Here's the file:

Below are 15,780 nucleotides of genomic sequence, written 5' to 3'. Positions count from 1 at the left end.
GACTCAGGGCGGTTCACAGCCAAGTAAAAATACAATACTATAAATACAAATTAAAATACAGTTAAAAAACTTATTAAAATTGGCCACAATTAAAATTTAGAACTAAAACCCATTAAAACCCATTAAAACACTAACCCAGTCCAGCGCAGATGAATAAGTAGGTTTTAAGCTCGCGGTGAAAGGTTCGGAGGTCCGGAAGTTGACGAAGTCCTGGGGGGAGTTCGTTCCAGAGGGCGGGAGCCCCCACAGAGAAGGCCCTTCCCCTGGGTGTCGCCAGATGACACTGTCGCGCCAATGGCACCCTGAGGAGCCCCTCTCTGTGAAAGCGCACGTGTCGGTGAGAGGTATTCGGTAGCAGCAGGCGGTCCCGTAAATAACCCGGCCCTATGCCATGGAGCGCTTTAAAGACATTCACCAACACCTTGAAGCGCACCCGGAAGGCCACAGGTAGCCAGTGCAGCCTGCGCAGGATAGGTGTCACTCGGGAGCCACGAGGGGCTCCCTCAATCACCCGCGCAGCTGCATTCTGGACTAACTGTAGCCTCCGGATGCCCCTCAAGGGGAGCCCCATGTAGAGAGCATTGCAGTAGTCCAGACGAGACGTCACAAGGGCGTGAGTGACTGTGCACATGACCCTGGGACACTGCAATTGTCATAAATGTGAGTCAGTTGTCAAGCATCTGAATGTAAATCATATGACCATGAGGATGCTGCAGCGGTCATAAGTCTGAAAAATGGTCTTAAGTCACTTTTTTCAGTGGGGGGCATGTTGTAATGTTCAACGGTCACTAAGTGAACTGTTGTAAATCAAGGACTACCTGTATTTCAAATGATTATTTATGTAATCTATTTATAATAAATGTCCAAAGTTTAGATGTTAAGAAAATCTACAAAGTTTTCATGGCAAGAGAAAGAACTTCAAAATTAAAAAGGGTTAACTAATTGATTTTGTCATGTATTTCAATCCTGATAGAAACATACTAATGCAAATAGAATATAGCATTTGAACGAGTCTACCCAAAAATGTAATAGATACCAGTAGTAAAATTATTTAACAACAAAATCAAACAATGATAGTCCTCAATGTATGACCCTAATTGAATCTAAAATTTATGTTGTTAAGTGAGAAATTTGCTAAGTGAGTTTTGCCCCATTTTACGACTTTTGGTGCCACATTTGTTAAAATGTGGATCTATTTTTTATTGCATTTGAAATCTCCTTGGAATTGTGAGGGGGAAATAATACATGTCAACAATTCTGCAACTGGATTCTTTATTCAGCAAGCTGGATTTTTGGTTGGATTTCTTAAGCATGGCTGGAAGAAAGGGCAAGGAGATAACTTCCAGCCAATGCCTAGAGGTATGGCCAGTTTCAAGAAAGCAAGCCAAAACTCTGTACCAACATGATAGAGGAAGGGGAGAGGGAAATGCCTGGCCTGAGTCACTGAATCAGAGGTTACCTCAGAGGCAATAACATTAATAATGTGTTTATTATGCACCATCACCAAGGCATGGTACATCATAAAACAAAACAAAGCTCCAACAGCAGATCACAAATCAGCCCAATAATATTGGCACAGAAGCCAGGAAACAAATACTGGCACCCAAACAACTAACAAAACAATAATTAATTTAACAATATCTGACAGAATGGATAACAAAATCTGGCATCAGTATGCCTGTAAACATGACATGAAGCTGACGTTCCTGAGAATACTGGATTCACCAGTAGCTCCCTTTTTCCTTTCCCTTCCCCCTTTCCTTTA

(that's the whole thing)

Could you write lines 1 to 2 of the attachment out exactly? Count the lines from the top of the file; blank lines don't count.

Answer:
Below are 15,780 nucleotides of genomic sequence, written 5' to 3'. Positions count from 1 at the left end.
GACTCAGGGCGGTTCACAGCCAAGTAAAAATACAATACTATAAATACAAATTAAAATACAGTTAAAAAACTTATTAAAATTGGCCACAATTAAAATTTAGAACTAAAACCCATTAAAACCCATTAAAACACTAACCCAGTCCAGCGCAGATGAATAAGTAGGTTTTAAGCTCGCGGTGAAAGGTTCGGAGGTCCGGAAGTTGACGAAGTCCTGGGGGGAGTTCGTTCCAGAGGGCGGGAGCCCCCACAGAGAAGGCCCTTCCCCTGGGTGTCGCCAGATGACACTGTCGCGCCAATGGCACCCTGAGGAGCCCCTCTCTGTGAAAGCGCACGTGTCGGTGAGAGGTATTCGGTAGCAGCAGGCGGTCCCGTAAATAACCCGGCCCTATGCCATGGAGCGCTTTAAAGACATTCACCAACACCTTGAAGCGCACCCGGAAGGCCACAGGTAGCCAGTGCAGCCTGCGCAGGATAGGTGTCACTCGGGAGCCACGAGGGGCTCCCTCAATCACCCGCGCAGCTGCATTCTGGACTAACTGTAGCCTCCGGATGCCCCTCAAGGGGAGCCCCATGTAGAGAGCATTGCAGTAGTCCAGACGAGACGTCACAAGGGCGTGAGTGACTGTGCACATGACCCTGGGACACTGCAATTGTCATAAATGTGAGTCAGTTGTCAAGCATCTGAATGTAAATCATATGACCATGAGGATGCTGCAGCGGTCATAAGTCTGAAAAATGGTCTTAAGTCACTTTTTTCAGTGGGGGGCATGTTGTAATGTTCAACGGTCACTAAGTGAACTGTTGTAAATCAAGGACTACCTGTATTTCAAATGATTATTTATGTAATCTATTTATAATAAATGTCCAAAGTTTAGATGTTAAGAAAATCTACAAAGTTTTCATGGCAAGAGAAAGAACTTCAAAATTAAAAAGGGTTAACTAATTGATTTTGTCATGTATTTCAATCCTGATAGAAACATACTAATGCAAATAGAATATAGCATTTGAACGAGTCTACCCAAAAATGTAATAGATACCAGTAGTAAAATTATTTAACAACAAAATCAAACAATGATAGTCCTCAATGTATGACCCTAATTGAATCTAAAATTTATGTTGTTAAGTGAGAAATTTGCTAAGTGAGTTTTGCCCCATTTTACGACTTTTGGTGCCACATTTGTTAAAATGTGGATCTATTTTTTATTGCATTTGAAATCTCCTTGGAATTGTGAGGGGGAAATAATACATGTCAACAATTCTGCAACTGGATTCTTTATTCAGCAAGCTGGATTTTTGGTTGGATTTCTTAAGCATGGCTGGAAGAAAGGGCAAGGAGATAACTTCCAGCCAATGCCTAGAGGTATGGCCAGTTTCAAGAAAGCAAGCCAAAACTCTGTACCAACATGATAGAGGAAGGGGAGAGGGAAATGCCTGGCCTGAGTCACTGAATCAGAGGTTACCTCAGAGGCAATAACATTAATAATGTGTTTATTATGCACCATCACCAAGGCATGGTACATCATAAAACAAAACAAAGCTCCAACAGCAGATCACAAATCAGCCCAATAATATTGGCACAGAAGCCAGGAAACAAATACTGGCACCCAAACAACTAACAAAACAATAATTAATTTAACAATATCTGACAGAATGGATAACAAAATCTGGCATCAGTATGCCTGTAAACATGACATGAAGCTGACGTTCCTGAGAATACTGGATTCACCAGTAGCTCCCTTTTTCCTTTCCCTTCCCCCTTTCCTTTA